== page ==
Ah, the lowly fender cover. It was born with a single life mission: to protect the painted surface of a front fender from nicks and scratches while underhood work is being performed.
Vehicles enter the shop. Some customers require routine maintenance. Some customers complain about driveability issues. The brakes squeal. They hear a clicking noise on turns. The engine cranks but won’t start. The tires are wearing out fast. The car pulls to the left under braking. The engine is leaking oil. The list goes on.
Proper wheel alignment is obviously important in terms of preventing premature tire wear, and to maintain predictable and controllable handling and braking. But in winter weather, where the customer encounters slippery conditions, wheel angles become much more critical. The effect of improper toe, camber and/or caster angles becomes more pronounced and are compounded as the coefficient of friction between the tires and the road are reduced.
When I was a kid and obtained my first driving license, I realized that it was my responsibility to learn to operate a vehicle. The thought of punching in a street address and having the car deliver me there would never, ever cross my mind.
It should be standard practice to perform an overall inspection of every customer’s vehicle when it enters the shop, regardless of what specific repair prompted the visit. Inspections such as checking fluid levels, tire wear, belt condition, a visual inspection for leaks, loose or badly worn steering and suspension parts, a brake pad and rotor check, etc., should be included, as a pre-emptive strike to alert the customer to any issues that require immediate or not-too-distant attention.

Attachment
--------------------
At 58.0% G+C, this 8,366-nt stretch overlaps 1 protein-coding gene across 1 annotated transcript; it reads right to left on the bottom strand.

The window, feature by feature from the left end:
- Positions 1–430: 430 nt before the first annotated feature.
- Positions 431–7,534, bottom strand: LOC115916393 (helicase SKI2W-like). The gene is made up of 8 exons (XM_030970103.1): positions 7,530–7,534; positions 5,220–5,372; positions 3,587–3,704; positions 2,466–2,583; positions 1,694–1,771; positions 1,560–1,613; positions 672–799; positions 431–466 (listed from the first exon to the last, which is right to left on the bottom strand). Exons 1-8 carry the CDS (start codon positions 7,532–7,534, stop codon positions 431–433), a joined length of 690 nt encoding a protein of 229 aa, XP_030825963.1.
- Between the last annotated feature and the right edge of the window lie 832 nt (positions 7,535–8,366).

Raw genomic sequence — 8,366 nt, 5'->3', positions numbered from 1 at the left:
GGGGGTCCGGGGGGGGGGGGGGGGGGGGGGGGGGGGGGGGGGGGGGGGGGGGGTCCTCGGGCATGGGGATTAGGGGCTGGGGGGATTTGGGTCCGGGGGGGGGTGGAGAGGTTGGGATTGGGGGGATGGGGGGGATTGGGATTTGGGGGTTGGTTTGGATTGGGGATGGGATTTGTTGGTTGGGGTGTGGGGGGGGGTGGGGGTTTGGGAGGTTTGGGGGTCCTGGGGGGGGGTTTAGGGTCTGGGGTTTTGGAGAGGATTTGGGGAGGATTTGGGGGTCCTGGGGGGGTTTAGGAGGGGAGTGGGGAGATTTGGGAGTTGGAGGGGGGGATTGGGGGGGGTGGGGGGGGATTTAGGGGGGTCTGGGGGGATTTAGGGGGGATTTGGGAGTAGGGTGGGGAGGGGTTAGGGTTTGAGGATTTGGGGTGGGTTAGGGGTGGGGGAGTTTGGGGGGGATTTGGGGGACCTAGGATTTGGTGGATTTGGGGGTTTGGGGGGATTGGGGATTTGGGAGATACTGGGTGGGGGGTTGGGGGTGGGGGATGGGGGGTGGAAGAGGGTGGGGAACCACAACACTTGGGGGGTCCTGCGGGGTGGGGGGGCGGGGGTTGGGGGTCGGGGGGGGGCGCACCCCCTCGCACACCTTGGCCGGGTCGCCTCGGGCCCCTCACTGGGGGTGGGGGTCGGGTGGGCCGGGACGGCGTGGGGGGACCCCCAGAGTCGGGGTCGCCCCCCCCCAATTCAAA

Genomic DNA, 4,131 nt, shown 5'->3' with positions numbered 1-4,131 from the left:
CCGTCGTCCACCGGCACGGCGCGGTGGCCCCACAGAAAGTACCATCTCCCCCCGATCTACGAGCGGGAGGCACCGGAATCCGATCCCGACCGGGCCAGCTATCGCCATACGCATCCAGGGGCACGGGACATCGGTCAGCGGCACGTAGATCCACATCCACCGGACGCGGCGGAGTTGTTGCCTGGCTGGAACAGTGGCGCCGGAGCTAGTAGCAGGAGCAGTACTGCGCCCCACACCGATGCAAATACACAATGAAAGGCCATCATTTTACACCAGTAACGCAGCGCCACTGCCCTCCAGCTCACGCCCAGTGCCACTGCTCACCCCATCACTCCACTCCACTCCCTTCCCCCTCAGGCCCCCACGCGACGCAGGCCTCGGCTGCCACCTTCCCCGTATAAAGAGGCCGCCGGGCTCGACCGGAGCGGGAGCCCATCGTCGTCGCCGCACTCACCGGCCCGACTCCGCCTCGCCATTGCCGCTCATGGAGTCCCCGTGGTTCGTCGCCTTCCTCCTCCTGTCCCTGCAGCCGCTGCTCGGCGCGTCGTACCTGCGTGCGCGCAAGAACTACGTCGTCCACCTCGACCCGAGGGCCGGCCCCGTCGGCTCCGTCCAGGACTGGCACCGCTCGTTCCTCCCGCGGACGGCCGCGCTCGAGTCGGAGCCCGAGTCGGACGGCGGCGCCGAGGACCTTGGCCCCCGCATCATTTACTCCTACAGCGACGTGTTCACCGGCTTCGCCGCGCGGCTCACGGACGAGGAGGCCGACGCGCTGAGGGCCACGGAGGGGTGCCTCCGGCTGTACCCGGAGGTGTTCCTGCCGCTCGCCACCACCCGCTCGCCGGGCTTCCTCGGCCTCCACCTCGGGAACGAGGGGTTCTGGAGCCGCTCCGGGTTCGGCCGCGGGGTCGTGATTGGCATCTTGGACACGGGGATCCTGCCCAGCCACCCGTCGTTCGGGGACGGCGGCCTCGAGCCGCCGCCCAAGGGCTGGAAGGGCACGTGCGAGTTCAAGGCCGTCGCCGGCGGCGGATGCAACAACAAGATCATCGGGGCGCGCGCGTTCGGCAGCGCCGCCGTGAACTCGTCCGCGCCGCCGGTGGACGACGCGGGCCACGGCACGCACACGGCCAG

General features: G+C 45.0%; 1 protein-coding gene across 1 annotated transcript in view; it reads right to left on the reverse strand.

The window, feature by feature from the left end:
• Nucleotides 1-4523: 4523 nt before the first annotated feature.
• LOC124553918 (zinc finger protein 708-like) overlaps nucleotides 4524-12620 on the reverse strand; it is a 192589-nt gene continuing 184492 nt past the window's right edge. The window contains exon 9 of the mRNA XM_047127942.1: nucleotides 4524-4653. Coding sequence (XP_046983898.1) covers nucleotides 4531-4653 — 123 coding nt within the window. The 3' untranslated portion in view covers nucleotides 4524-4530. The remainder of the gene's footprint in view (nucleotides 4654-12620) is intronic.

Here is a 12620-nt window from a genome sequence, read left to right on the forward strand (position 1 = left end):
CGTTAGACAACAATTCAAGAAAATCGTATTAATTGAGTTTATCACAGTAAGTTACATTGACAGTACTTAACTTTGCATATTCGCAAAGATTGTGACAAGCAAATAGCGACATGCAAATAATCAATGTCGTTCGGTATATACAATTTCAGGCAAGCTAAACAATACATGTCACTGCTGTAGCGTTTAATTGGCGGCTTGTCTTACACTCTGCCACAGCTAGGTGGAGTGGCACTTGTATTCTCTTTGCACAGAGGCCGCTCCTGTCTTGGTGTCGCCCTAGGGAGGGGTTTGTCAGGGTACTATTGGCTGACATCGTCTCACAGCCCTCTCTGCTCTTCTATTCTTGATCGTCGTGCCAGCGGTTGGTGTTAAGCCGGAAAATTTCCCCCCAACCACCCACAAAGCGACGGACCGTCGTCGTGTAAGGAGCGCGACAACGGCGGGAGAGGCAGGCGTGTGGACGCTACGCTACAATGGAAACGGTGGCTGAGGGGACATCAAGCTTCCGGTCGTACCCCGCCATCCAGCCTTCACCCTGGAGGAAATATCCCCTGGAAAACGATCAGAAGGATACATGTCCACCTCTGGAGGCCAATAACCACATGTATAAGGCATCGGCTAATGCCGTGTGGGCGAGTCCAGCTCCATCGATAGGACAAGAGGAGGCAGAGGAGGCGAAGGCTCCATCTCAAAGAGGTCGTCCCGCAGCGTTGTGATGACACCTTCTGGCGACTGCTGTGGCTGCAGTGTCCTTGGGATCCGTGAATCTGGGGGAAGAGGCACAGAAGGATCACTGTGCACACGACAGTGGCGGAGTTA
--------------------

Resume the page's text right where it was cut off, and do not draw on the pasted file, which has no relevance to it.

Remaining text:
The knowledge and skill of technicians who diagnose and service today’s vehicles is critical to the success of any shop. Whether the required component replacement or system assembly is performed by the same specialized technician who performed the diagnosis or by a general service tech, the proper installation of a part is far from simple. So when someone makes a comment such as “he’s just a parts changer,” it makes my blood boil.
This is a tale of stupidity and frustration, followed by eventual success, thanks to a few heroes of the automotive service industry.
Your shop may service just about anything under the sun, or you may specialize in specific types of service or certain vehicle makes. Regardless of your shop’s capabilities, there may be times when you need to farm out work to an outside vendor. A good example is engine repair or rebuilding.
There has been quite a bit of discussion among both the public and within the industry regarding engine oil change intervals. My opinion is that any engine’s oil and oil filter should be changed at a frequency of about 3,000 to 5,000 miles.
One of the frustrating aspects of performing automotive service work is occasionally dealing with a faulty new part. Leading parts manufacturers have an excellent track record of quality control, but sometimes a bad part slips by and ends up in a box that’s sitting on your local supplier’s shelf.
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